By Beh Lih Yi
GEGERBITUNG, Indonesia (Thomson Reuters Foundation) – Harvini worked quietly by a fish pond in a Javanese village surrounded by bottle-green paddy fields and rolling mountains, a world away from the horrors she has endured in recent years.
She is one of a group of Indonesian women who were exploited in Saudi Arabia and are now trying to rebuild their lives through a modest project farming catfish.
The 31-year-old’s story is similar to that of many women from her impoverished village on Java, Indonesia’s most populous island.
In 2009 she was lured by the promise of earning $200 a month by working as a maid in oil-rich Saudi Arabia – a small fortune in her home community. She decided to leave behind her toddler son to take up the offer.
“All I wanted was to bring back some money for my family,” said Harvini.
It turned out to be a nightmare. Harvini’s recruiter traded her to different families, she was forced to work 18 hours a day and did not get her wages for months.
“I cried every day,” Harvini, wearing the Islamic headscarf, told the Thomson Reuters Foundation.
The case of Harvini and the other women at the farm is classified as trafficking. The United Nations definition of human trafficking includes recruiting and transporting a person by means of coercion or deception for the purpose of exploitation.
Tens of thousands of Indonesian women leave the country every year to go abroad to work as domestic helpers and – despite the government’s vows to improve their protection – tales of abuse and exploitation are common.
Some of the worst stories have emerged from Saudi Arabia, a major destination.
Indonesia imposed a ban on sending new maids there in 2015 but rights groups say domestic helpers continue to go, tempted by the relatively high salaries.
High risk of being re-trafficked
The catfish initiative has provided trafficking victims with a chance to earn at least some sort of income.
It is a modest arrangement – a pond surrounded by vegetation sits at the back of a red-roofed village house in Caringin, about four hours from the capital, Jakarta.
The project, which is run by the International Organization for Migration (IOM) and a local charity, is managed by 10 women, including Harvini, who have all worked as domestic helpers abroad but fell victim to trafficking.
It trains women how to nurture the fish before they can be sold to local markets, and gives them financial management skills.
The IOM says it is essential to help trafficking victims earn a living wage at home to “reject the fantasy world painted by traffickers and unscrupulous labour recruiters”.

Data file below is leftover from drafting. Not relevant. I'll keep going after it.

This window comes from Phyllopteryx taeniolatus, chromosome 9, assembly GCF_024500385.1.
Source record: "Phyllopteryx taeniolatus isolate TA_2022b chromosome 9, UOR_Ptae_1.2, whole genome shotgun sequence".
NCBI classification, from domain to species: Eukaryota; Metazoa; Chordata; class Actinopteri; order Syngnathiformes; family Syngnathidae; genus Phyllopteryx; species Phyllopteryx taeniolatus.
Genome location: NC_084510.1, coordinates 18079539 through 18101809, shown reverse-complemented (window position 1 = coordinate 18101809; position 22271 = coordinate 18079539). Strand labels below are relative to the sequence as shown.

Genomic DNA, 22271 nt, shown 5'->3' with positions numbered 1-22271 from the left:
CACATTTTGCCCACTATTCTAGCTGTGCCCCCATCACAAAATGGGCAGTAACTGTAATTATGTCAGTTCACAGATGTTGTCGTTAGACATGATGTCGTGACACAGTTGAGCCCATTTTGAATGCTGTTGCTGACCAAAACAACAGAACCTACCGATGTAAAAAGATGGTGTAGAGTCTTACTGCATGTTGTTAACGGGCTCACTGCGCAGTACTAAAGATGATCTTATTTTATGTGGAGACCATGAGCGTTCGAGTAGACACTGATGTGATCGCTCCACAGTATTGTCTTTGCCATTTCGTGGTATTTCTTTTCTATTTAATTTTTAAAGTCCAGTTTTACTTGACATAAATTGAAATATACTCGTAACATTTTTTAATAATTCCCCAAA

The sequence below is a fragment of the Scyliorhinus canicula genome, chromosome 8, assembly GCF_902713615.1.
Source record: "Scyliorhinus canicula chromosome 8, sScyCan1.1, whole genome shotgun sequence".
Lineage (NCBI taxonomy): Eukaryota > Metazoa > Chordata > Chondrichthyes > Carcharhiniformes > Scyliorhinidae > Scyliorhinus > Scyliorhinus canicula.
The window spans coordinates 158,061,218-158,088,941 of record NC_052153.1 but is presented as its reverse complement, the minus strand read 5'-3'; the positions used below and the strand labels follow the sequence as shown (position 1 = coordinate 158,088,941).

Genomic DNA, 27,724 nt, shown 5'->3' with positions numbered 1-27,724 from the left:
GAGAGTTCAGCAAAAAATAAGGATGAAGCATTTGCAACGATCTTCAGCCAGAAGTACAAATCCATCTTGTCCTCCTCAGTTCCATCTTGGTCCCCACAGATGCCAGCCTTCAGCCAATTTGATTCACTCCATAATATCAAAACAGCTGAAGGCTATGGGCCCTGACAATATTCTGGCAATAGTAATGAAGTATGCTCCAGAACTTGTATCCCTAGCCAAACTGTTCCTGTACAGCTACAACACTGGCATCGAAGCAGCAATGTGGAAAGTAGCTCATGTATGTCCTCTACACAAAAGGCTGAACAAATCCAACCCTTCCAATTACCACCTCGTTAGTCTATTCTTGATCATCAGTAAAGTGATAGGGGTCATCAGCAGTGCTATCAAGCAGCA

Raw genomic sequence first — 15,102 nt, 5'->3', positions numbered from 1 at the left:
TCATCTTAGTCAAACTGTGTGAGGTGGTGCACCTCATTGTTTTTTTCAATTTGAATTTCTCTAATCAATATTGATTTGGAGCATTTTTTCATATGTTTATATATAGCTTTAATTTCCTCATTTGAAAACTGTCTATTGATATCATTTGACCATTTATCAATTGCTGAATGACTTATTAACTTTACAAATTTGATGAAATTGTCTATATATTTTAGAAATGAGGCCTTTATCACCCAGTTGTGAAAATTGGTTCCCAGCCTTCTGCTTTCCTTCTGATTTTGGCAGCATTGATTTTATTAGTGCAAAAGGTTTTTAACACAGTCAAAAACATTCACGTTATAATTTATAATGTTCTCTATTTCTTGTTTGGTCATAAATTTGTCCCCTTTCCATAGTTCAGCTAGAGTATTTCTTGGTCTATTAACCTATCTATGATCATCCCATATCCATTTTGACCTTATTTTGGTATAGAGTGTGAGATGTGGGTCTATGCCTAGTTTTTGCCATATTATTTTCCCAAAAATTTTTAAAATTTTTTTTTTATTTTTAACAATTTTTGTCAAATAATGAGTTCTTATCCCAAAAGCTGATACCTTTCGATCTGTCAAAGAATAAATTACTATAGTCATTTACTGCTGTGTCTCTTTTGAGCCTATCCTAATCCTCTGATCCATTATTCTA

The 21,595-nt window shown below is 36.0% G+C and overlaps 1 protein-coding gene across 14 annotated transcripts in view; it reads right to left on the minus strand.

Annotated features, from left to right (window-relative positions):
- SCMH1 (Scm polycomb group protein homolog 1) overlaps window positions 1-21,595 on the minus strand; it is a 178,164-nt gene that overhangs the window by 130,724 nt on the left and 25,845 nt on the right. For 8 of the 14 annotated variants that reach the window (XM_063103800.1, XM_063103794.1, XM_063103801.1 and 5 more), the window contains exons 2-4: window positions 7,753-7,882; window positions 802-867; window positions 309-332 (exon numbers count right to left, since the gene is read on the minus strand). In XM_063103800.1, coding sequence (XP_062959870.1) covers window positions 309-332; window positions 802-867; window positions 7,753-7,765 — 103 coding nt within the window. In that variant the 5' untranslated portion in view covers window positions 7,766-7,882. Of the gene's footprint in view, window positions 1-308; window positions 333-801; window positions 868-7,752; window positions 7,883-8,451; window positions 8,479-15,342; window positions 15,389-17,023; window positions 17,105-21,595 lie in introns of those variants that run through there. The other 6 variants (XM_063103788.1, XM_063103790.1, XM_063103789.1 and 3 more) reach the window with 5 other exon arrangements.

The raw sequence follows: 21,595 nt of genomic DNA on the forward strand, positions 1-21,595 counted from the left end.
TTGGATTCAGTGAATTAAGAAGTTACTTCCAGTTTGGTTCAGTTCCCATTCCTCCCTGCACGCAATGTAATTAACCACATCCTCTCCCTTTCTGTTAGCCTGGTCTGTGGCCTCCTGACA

“There’s a high degree of risk that victims of trafficking will end up being re-trafficked if you fail to address the basic socio-economic drivers behind the decision to migrate in search of work in the first place,” IOM Indonesia spokesman Paul Dillon said.
“An investment here pays untold dividends in the future.”
The farm has been running for over a year.
It brings in an average of $200 a month from fish sales. Running costs are deducted and the rest shared among the women.
One of them, Enok Salamah, said they feed the fish three times a day and it has been a case of trial and error to get everything running smoothly.
“We can’t feed them too much or too little, or the fish will die. If the weather is too hot it is not good for the fish either,” said the 50-year-old.
She worked as maid in Saudi Arabia for nearly three years but, six years after her return, her ex-employer still owes her 10 months’ pay.
“This fish farming project helps us financially. The income is not enough, but at least it gives us something to do,” she said.
“They want to try their luck”
Jejen Nurjanah from the Indonesian Migrant Workers’ Union has helped to train the women. The union says the project also helps trafficking victims to overcome social barriers as they reintegrate into their community.
“Many of these women have been through very traumatising experiences,” said Nurjanah, herself a former domestic worker.
“Apart from providing a source of income, this project is a platform for them to be a part of a group initiative, learning to support each other and regain self-confidence.”
Harvini said she sometime tries to persuade local women not to follow in her footsteps to work in Saudi Arabia.
But it is hard to stop people from seizing the opportunity of earning more abroad.
“They are curious and they want to try their luck,” she said, recalling that she had also gone after seeing a neighbour return with enough savings to buy land and a car.
(Reporting by Beh Lih Yi @behlihyi, Editing by Andrew Bolton; Story by the Thomson Reuters Foundation, the charitable arm of Thomson Reuters, that covers humanitarian news, women’s rights, trafficking, property rights, climate change and resilience. Visit http://news.trust.org)